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Simpler answer could have been lighting was an issue. It's not just the shadow effect of the LCDs on DMGs and MGBs, not having backlights (or even frontlights) can be hard for people on any Game Boy model. I wonder if the situation would have improved if you'd given this relative an AGS-101 (or even a 001). It makes a world of difference. Also should help with contrast, which may have been an issue for your relative too. Obviously when playing on an SGB, you eliminate all lighting problems (well, if your TV/display is working just fine).

Anyway, 8px should be enough as far as height goes. There are other things that can help readability (increasing letter space, ALL CAPS, the font itself). I'd say adjust the width as you see fit (which may mean rendering text via meta-tiles). Another rule of thumb would be to maximize contrast (avoid drawing fonts on the DMG/MGB with Colors 1 and 2, use 0 or 3 with the other as the BG). Dunno how useful this anecdote is, but Star Ocean: Blue Sphere uses 8x8 for the whole game, and I'm pretty sure it puts more dialog on a cart than any other Game Boy JRPG. Kanji is pain to read for beginners but it manages hiragana and katakana well enough. So, the Latin (or English if you want to be super specific) alphabet shouldn't prove too difficult, in light of that.


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PostPosted: Fri Jan 18, 2019 1:51 am 
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They're probably just getting old. 8x8 GB fonts are fine for most folks. I recently played Dragon Warrior 3 for GBC, and it surprisingly had a 8x16 font, so some GB games do use larger too.


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PostPosted: Fri Jan 18, 2019 4:10 am 
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Location: Hokkaido, Japan
Yeah 8x8 should be fine for most things. I personally never had any problems reading anything in any commercial Game Boy game English or Japanese, including Zelda, Pokemon and Seiken Densetsu. Backlighting is a problem on original GBA and sometimes on GBC but the DMG uses a green-yellow LCD which shouldn't need backlighting as long as the contrast is turned up (an aged screen may be a problem though I guess).


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PostPosted: Fri Jan 18, 2019 6:17 am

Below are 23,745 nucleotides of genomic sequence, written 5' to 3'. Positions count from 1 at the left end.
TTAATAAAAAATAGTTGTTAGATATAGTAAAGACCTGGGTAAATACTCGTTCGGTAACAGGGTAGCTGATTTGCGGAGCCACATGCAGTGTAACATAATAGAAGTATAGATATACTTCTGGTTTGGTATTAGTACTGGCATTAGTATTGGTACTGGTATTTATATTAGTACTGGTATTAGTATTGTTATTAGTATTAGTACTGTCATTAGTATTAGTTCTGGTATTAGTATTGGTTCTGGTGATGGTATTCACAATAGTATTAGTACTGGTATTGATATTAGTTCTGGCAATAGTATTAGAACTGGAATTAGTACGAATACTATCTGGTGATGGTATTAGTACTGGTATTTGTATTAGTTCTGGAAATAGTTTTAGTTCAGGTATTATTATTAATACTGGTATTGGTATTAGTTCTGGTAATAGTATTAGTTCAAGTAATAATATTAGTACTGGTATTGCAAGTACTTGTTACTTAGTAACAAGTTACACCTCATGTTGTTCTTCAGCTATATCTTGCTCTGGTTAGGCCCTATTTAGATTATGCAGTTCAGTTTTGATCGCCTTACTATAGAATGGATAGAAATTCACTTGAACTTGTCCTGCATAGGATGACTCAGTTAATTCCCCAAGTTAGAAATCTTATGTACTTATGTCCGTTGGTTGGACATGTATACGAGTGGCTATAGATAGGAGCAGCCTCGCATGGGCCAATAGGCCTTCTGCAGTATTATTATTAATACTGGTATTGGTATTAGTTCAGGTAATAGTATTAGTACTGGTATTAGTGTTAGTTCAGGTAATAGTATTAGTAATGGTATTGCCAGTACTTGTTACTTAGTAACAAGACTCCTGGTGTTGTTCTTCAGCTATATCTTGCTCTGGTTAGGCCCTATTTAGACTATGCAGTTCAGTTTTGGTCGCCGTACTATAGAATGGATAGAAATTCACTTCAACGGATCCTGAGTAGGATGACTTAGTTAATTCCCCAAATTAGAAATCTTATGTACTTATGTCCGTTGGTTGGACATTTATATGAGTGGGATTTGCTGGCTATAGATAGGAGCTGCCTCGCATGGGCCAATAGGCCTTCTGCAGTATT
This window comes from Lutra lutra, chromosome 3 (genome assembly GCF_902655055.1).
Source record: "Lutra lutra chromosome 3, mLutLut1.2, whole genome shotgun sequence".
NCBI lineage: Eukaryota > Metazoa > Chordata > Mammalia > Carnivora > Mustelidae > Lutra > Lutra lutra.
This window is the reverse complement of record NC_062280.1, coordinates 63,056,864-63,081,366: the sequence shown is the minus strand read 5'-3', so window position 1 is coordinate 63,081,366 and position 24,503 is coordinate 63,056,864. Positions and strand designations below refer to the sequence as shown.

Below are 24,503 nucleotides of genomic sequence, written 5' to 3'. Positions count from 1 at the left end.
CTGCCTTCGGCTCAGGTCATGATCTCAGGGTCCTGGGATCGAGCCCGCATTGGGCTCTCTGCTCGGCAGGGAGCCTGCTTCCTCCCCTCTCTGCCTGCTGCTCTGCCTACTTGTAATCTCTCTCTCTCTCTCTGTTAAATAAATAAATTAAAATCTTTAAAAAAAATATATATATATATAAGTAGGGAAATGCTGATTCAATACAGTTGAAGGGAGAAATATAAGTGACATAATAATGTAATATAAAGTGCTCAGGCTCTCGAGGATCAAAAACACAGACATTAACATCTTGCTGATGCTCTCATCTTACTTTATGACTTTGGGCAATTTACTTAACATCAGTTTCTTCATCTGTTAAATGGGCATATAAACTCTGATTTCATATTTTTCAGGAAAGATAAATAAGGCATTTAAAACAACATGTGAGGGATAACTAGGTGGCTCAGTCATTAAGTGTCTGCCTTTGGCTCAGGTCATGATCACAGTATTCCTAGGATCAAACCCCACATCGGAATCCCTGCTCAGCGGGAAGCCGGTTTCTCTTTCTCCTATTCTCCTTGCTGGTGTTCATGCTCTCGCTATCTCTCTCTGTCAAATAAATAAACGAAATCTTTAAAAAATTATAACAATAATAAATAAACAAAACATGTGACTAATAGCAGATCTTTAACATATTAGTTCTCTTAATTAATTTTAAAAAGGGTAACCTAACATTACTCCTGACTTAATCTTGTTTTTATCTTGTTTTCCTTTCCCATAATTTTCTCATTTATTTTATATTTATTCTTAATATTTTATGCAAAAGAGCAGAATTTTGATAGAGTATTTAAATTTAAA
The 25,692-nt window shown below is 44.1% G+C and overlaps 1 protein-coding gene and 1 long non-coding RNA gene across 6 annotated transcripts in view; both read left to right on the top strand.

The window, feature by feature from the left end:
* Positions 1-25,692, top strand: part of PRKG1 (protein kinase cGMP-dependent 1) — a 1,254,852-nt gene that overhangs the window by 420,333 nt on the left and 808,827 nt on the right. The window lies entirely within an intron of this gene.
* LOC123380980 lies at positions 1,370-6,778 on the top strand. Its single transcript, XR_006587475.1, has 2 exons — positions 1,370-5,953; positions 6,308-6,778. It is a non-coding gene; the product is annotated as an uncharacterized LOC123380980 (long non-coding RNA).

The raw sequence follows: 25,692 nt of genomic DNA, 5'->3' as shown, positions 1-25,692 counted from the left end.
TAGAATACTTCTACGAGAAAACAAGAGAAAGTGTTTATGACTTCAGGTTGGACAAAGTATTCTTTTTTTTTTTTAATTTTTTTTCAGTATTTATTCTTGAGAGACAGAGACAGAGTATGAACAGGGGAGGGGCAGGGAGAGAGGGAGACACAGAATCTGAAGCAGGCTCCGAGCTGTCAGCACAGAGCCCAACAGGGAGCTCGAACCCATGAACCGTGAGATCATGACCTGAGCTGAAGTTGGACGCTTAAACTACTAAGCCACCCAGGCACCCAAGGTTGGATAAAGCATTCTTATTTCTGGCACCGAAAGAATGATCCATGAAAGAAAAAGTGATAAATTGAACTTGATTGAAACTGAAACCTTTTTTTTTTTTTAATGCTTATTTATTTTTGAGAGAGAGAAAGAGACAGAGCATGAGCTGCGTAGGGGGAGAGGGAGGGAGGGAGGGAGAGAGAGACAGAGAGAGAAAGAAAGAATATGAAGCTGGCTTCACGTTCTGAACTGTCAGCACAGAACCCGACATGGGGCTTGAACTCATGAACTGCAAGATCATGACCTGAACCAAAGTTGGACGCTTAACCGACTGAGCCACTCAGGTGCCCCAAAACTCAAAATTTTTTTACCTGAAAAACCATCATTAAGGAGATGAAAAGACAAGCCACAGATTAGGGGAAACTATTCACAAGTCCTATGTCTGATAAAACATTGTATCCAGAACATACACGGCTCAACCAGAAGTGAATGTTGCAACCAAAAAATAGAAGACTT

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Location: France, right of a pile of consoles
I agree with Shonumi that contrast might have been a problem. This would stand especially true on a DMG, where even colors 0 and 3 can bleed into eachother, and perhaps the contrast wheel wasn't adjusted to their taste. On CGB/AGB, you can have true black contrast with true white (or #eee, perhaps?)

As for font sizes, wider fonts imply one of two things: either more VRAM (fixed-width fonts), which is a cut-back on the tiles that can be allocated to the background; or significantly heavier logic (variable-width fonts).
Both further result in a loss of text density, which complicates writing the script (some of the lines in international GB Pokémon games sound fairly awkward due to the space constraints). Besides, this would have been a greater problem during the console's lifespan, but I'm inclined to think that most users now play their Game Boy games using emulators, where they can simply resize the window - at least on a desktop, I'm unsure about mobile emulators. (Note: would clicking L on an AGB also improve readability?)

tl;dr I think that "inaccessible" games are okay due to how constrained the medium is - making a game for non-disabled people is hard enough due to the small screen and lack of color diversity (even on CGB, where you can have up to 32 colors at once, barring hi-color which tends to be unsuitable for games). And the issue is void when playing on emulators, where the screen can simply be stretched.